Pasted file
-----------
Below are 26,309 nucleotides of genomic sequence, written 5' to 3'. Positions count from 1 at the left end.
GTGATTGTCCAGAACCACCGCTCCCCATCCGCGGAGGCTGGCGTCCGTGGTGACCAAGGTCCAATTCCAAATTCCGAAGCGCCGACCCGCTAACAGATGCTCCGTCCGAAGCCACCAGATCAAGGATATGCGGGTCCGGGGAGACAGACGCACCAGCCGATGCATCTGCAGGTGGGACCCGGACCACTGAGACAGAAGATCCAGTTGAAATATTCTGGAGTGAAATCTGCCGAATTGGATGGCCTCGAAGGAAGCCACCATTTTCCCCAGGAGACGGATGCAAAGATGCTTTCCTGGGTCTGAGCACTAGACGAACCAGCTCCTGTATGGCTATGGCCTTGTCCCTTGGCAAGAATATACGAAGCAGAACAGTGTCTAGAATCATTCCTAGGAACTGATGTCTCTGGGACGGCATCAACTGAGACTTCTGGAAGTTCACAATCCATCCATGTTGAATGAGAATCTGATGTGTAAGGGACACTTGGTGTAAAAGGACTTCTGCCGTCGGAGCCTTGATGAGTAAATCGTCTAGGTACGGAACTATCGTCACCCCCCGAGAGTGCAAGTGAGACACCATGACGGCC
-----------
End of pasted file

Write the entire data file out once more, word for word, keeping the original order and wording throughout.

Below are 26,309 nucleotides of genomic sequence, written 5' to 3'. Positions count from 1 at the left end.
GTGATTGTCCAGAACCACCGCTCCCCATCCGCGGAGGCTGGCGTCCGTGGTGACCAAGGTCCAATTCCAAATTCCGAAGCGCCGACCCGCTAACAGATGCTCCGTCCGAAGCCACCAGATCAAGGATATGCGGGTCCGGGGAGACAGACGCACCAGCCGATGCATCTGCAGGTGGGACCCGGACCACTGAGACAGAAGATCCAGTTGAAATATTCTGGAGTGAAATCTGCCGAATTGGATGGCCTCGAAGGAAGCCACCATTTTCCCCAGGAGACGGATGCAAAGATGCTTTCCTGGGTCTGAGCACTAGACGAACCAGCTCCTGTATGGCTATGGCCTTGTCCCTTGGCAAGAATATACGAAGCAGAACAGTGTCTAGAATCATTCCTAGGAACTGATGTCTCTGGGACGGCATCAACTGAGACTTCTGGAAGTTCACAATCCATCCATGTTGAATGAGAATCTGATGTGTAAGGGACACTTGGTGTAAAAGGACTTCTGCCGTCGGAGCCTTGATGAGTAAATCGTCTAGGTACGGAACTATCGTCACCCCCCGAGAGTGCAAGTGAGACACCATGACGGCC